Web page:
“It could be.” I told her. “I was lucky. When a new dreamer wakes up they can do a lot of damage, most especially to themselves. There’s scary stuff out there and depending on how you react to it things can go a lot of different ways. I’m close to the poster child for best case scenario and, well, I’m not exactly the girl I used to be.”
“Everyone changes though.” Mom began to say.
“I know, but sometimes those changes mean you can never go back to being who you were. I mean…do you know what the scariest thing for me was that first night?” I said.
“No, you didn’t talk about it much afterwards.”
“The whole world seemed like it was going nuts, but what scared me the most was that you would cast me out. That’d you’d see I wasn’t really Jin anymore.” I said.
“I would never, ever do that.”
“I know, or I know that now at least. But the point is I didn’t feel like myself because, in part, I wasn’t. I mean the ‘Jin’ that you knew was a normal girl, defined by her normal girl limitations. The person I became that night had a whole new set of definitions. She could be anyone or anything she wanted, except who she had been.”
“That sounds a lot like life in general.” Mom said.
“Yes, well, I was fourteen and scared and stupid.” I said with a smile.
“Don’t be hard on yourself.” Mom said, putting a hand on my shoulder.
“I let you get kidnapped by evil faeries who almost destroyed the world. Trust me that has served as a very valuable object lesson on how important it is to communicate with people.” I said.
“Speaking of that, how are things going with Way?” Mom asked.
“We’re, um, going to talk about stuff once this case is done. Don’t want to be distracted before then.” I said, fidgeting.
“That’s good, since you don’t seem to be distracted by it at all at the moment.” Mom said.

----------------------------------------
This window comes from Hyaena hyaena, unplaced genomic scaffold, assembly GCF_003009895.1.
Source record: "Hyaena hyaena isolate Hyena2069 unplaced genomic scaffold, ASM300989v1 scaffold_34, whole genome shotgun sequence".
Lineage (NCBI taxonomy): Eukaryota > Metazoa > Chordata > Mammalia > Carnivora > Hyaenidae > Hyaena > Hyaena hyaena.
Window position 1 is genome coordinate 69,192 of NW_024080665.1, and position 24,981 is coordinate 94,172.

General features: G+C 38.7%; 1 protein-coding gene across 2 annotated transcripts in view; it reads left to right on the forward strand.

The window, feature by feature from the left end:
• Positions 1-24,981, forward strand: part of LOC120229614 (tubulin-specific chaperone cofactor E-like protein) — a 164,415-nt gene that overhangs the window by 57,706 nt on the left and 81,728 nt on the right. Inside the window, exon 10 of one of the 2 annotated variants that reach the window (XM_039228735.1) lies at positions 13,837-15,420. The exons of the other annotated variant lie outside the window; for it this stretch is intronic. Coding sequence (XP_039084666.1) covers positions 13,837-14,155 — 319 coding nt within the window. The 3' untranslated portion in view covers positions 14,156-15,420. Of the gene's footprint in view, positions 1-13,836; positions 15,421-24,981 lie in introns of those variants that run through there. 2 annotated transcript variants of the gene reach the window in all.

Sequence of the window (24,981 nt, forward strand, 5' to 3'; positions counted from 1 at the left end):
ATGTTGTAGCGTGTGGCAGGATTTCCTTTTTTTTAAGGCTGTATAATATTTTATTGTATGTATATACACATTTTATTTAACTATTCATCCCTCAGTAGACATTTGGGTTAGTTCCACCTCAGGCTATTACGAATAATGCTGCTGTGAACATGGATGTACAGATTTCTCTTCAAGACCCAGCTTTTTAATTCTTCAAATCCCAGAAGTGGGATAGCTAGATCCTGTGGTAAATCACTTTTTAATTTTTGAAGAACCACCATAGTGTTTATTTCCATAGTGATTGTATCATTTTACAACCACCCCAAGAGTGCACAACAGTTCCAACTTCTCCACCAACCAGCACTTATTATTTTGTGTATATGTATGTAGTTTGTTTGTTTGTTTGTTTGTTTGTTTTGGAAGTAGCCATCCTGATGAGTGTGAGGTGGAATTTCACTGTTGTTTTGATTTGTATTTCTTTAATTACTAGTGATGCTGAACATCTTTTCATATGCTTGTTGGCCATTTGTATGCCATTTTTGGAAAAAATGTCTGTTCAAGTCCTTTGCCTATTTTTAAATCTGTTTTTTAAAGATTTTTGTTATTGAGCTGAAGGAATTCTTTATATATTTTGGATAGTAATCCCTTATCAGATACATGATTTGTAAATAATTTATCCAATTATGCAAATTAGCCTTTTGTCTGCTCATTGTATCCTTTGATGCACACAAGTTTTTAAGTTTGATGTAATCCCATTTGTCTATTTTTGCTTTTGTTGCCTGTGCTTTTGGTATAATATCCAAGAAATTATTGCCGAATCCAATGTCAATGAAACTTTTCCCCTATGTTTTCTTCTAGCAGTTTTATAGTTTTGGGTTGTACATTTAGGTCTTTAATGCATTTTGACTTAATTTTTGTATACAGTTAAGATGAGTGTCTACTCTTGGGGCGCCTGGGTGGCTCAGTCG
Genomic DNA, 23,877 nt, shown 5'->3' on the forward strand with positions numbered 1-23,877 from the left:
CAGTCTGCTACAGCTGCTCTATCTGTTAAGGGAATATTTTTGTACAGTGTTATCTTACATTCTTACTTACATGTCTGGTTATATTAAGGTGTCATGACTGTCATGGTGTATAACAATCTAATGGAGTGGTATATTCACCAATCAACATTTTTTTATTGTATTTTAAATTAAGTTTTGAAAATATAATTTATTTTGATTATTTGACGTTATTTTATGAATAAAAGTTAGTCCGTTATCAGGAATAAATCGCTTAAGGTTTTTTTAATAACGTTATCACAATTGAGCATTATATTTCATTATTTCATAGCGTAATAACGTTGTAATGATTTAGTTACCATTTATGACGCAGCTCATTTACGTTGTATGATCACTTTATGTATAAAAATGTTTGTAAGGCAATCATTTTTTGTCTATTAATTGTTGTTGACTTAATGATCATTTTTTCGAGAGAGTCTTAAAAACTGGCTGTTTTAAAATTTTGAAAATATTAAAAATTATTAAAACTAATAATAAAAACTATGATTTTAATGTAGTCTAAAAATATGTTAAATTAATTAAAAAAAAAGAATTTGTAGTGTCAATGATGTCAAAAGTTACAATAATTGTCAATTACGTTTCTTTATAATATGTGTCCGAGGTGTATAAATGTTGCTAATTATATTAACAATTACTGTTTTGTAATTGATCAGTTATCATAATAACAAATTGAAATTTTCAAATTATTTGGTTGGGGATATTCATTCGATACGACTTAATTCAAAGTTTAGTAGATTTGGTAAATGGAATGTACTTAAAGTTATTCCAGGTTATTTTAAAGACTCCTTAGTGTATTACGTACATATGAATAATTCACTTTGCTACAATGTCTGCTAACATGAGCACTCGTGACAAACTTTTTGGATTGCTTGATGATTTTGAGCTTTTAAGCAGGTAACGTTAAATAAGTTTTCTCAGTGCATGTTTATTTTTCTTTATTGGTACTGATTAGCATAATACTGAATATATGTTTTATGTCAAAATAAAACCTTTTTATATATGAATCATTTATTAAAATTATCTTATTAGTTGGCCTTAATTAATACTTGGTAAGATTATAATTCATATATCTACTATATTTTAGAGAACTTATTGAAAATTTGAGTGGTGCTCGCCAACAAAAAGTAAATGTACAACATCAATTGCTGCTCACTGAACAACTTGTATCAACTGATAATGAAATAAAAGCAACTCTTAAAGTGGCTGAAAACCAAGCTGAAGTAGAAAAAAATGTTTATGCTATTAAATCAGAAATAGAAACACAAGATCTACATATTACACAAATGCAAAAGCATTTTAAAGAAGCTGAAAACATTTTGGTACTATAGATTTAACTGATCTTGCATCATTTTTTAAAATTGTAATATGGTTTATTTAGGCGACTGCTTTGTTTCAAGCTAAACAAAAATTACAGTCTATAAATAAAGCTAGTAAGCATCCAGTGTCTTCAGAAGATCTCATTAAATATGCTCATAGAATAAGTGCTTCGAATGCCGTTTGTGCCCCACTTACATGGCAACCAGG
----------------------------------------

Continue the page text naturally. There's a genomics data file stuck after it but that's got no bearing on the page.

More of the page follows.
I hadn’t known my Mom was packing weapons-grade sarcasm but on the other hand I probably deserved it. Those who repeat history are doomed to be teased about it.
Not that I was in a position to do anything about it at the moment.
I was saved from my potential brooding by the door bell.
“You expecting anyone?” I asked. Meta-awareness told me whoever was at the door was about to make our day interesting. Given who we are, the first thought that came to mind was an exceptionally polite alien invasion.
Instead of that we got a little girl with a very simple question.
“Can Peri come over to play?” her friend Melissa asked.
My Mom and I looked at each other. I knew Peri wasn’t in our house because I hadn’t heard her in the last five minutes. Looking at my Mom told me that she’d thought Peri was already at Melissa’s house. I only had to play back the last hurried encounter I’d had with my sister to figure out what had happened.
“She’ll be over in a little while. She has to finish picking up her room first ok?” I told Melissa before my Mom could speak.
“Ok! Tell her we’re gonna have hamburgers tonight and my Mommy said its ok for her to have some too.” the little girl said before bouncing across our lawn and back to her house.
“Where’s your sister?” Mom asked, her face deadly serious. She had her own form of super human senses and I knew what they would be telling her. Peri wasn’t anywhere on Earth. Or at least nowhere that the champion of life could detect.
“Well, you said she might be following in my footsteps right? I think she’s gone to save a puppy girl from the monster under her bed.”